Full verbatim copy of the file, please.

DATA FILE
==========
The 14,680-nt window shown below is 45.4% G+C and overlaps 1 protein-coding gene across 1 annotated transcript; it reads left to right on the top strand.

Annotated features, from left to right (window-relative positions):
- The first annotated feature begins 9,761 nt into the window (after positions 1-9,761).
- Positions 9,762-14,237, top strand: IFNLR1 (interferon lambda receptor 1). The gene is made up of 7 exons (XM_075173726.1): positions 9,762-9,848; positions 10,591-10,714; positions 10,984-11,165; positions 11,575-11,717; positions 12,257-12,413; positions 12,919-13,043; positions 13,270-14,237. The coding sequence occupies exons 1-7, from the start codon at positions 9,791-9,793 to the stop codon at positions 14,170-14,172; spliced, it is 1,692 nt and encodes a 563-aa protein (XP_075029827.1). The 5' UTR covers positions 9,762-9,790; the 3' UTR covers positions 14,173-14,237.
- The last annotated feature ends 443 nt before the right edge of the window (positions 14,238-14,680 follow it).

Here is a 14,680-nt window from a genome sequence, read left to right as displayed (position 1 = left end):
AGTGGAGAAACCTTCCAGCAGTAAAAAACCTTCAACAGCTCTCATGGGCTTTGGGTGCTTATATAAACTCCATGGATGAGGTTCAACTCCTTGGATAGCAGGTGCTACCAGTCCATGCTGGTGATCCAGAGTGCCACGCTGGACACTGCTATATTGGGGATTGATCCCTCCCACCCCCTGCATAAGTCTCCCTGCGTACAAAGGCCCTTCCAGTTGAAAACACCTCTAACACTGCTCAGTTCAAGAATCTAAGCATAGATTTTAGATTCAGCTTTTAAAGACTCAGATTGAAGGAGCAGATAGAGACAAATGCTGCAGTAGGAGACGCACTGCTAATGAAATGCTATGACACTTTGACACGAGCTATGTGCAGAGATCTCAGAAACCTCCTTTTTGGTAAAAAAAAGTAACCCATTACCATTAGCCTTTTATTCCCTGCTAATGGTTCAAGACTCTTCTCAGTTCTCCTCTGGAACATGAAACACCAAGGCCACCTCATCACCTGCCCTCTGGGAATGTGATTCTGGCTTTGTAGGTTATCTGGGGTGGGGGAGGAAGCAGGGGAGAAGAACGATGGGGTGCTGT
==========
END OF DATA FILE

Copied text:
The 14,680-nt window shown below is 45.4% G+C and overlaps 1 protein-coding gene across 1 annotated transcript; it reads left to right on the top strand.

Annotated features, from left to right (window-relative positions):
- The first annotated feature begins 9,761 nt into the window (after positions 1-9,761).
- Positions 9,762-14,237, top strand: IFNLR1 (interferon lambda receptor 1). The gene is made up of 7 exons (XM_075173726.1): positions 9,762-9,848; positions 10,591-10,714; positions 10,984-11,165; positions 11,575-11,717; positions 12,257-12,413; positions 12,919-13,043; positions 13,270-14,237. The coding sequence occupies exons 1-7, from the start codon at positions 9,791-9,793 to the stop codon at positions 14,170-14,172; spliced, it is 1,692 nt and encodes a 563-aa protein (XP_075029827.1). The 5' UTR covers positions 9,762-9,790; the 3' UTR covers positions 14,173-14,237.
- The last annotated feature ends 443 nt before the right edge of the window (positions 14,238-14,680 follow it).

Here is a 14,680-nt window from a genome sequence, read left to right as displayed (position 1 = left end):
AGTGGAGAAACCTTCCAGCAGTAAAAAACCTTCAACAGCTCTCATGGGCTTTGGGTGCTTATATAAACTCCATGGATGAGGTTCAACTCCTTGGATAGCAGGTGCTACCAGTCCATGCTGGTGATCCAGAGTGCCACGCTGGACACTGCTATATTGGGGATTGATCCCTCCCACCCCCTGCATAAGTCTCCCTGCGTACAAAGGCCCTTCCAGTTGAAAACACCTCTAACACTGCTCAGTTCAAGAATCTAAGCATAGATTTTAGATTCAGCTTTTAAAGACTCAGATTGAAGGAGCAGATAGAGACAAATGCTGCAGTAGGAGACGCACTGCTAATGAAATGCTATGACACTTTGACACGAGCTATGTGCAGAGATCTCAGAAACCTCCTTTTTGGTAAAAAAAAGTAACCCATTACCATTAGCCTTTTATTCCCTGCTAATGGTTCAAGACTCTTCTCAGTTCTCCTCTGGAACATGAAACACCAAGGCCACCTCATCACCTGCCCTCTGGGAATGTGATTCTGGCTTTGTAGGTTATCTGGGGTGGGGGAGGAAGCAGGGGAGAAGAACGATGGGGTGCTGT